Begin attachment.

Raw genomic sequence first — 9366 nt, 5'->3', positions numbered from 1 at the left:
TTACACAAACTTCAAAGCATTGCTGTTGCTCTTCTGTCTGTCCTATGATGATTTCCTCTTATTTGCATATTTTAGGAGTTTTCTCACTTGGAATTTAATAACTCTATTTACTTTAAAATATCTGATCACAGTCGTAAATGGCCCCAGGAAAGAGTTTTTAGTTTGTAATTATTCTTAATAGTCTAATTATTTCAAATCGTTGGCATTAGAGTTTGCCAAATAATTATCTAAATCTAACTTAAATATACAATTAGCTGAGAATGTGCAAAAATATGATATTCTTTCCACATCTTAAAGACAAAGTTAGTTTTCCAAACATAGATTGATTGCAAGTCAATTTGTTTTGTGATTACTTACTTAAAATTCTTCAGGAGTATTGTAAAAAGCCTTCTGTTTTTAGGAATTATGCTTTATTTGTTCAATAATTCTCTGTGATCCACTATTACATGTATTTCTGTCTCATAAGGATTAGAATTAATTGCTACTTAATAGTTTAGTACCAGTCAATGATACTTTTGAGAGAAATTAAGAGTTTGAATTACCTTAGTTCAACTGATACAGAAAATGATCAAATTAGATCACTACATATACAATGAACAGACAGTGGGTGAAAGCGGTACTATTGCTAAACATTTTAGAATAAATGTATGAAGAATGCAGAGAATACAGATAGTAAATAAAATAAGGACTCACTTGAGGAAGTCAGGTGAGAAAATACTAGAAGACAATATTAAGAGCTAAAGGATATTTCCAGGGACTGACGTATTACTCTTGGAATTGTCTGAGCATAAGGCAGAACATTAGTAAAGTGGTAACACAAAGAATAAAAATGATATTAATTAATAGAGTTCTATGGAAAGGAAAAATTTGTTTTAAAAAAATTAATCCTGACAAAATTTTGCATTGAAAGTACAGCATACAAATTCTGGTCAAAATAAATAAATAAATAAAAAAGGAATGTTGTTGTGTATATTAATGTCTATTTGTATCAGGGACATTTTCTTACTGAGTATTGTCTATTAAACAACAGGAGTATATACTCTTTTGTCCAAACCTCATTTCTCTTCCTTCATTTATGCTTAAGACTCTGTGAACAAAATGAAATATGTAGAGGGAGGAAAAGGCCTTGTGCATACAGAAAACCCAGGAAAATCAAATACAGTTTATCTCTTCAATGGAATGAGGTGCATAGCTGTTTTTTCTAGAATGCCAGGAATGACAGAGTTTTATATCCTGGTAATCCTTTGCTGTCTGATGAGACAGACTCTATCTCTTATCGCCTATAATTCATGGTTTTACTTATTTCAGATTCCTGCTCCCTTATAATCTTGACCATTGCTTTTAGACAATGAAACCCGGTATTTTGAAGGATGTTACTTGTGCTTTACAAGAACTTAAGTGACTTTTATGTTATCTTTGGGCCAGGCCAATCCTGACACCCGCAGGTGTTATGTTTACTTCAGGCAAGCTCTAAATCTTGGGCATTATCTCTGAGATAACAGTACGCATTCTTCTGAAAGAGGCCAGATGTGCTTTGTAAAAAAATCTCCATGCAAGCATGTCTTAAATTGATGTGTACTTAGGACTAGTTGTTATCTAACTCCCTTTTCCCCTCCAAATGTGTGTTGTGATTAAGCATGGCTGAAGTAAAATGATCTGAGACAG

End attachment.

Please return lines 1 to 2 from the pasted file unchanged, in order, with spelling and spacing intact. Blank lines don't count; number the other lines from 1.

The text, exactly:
Raw genomic sequence first — 9366 nt, 5'->3', positions numbered from 1 at the left:
TTACACAAACTTCAAAGCATTGCTGTTGCTCTTCTGTCTGTCCTATGATGATTTCCTCTTATTTGCATATTTTAGGAGTTTTCTCACTTGGAATTTAATAACTCTATTTACTTTAAAATATCTGATCACAGTCGTAAATGGCCCCAGGAAAGAGTTTTTAGTTTGTAATTATTCTTAATAGTCTAATTATTTCAAATCGTTGGCATTAGAGTTTGCCAAATAATTATCTAAATCTAACTTAAATATACAATTAGCTGAGAATGTGCAAAAATATGATATTCTTTCCACATCTTAAAGACAAAGTTAGTTTTCCAAACATAGATTGATTGCAAGTCAATTTGTTTTGTGATTACTTACTTAAAATTCTTCAGGAGTATTGTAAAAAGCCTTCTGTTTTTAGGAATTATGCTTTATTTGTTCAATAATTCTCTGTGATCCACTATTACATGTATTTCTGTCTCATAAGGATTAGAATTAATTGCTACTTAATAGTTTAGTACCAGTCAATGATACTTTTGAGAGAAATTAAGAGTTTGAATTACCTTAGTTCAACTGATACAGAAAATGATCAAATTAGATCACTACATATACAATGAACAGACAGTGGGTGAAAGCGGTACTATTGCTAAACATTTTAGAATAAATGTATGAAGAATGCAGAGAATACAGATAGTAAATAAAATAAGGACTCACTTGAGGAAGTCAGGTGAGAAAATACTAGAAGACAATATTAAGAGCTAAAGGATATTTCCAGGGACTGACGTATTACTCTTGGAATTGTCTGAGCATAAGGCAGAACATTAGTAAAGTGGTAACACAAAGAATAAAAATGATATTAATTAATAGAGTTCTATGGAAAGGAAAAATTTGTTTTAAAAAAATTAATCCTGACAAAATTTTGCATTGAAAGTACAGCATACAAATTCTGGTCAAAATAAATAAATAAATAAAAAAGGAATGTTGTTGTGTATATTAATGTCTATTTGTATCAGGGACATTTTCTTACTGAGTATTGTCTATTAAACAACAGGAGTATATACTCTTTTGTCCAAACCTCATTTCTCTTCCTTCATTTATGCTTAAGACTCTGTGAACAAAATGAAATATGTAGAGGGAGGAAAAGGCCTTGTGCATACAGAAAACCCAGGAAAATCAAATACAGTTTATCTCTTCAATGGAATGAGGTGCATAGCTGTTTTTTCTAGAATGCCAGGAATGACAGAGTTTTATATCCTGGTAATCCTTTGCTGTCTGATGAGACAGACTCTATCTCTTATCGCCTATAATTCATGGTTTTACTTATTTCAGATTCCTGCTCCCTTATAATCTTGACCATTGCTTTTAGACAATGAAACCCGGTATTTTGAAGGATGTTACTTGTGCTTTACAAGAACTTAAGTGACTTTTATGTTATCTTTGGGCCAGGCCAATCCTGACACCCGCAGGTGTTATGTTTACTTCAGGCAAGCTCTAAATCTTGGGCATTATCTCTGAGATAACAGTACGCATTCTTCTGAAAGAGGCCAGATGTGCTTTGTAAAAAAATCTCCATGCAAGCATGTCTTAAATTGATGTGTACTTAGGACTAGTTGTTATCTAACTCCCTTTTCCCCTCCAAATGTGTGTTGTGATTAAGCATGGCTGAAGTAAAATGATCTGAGACAG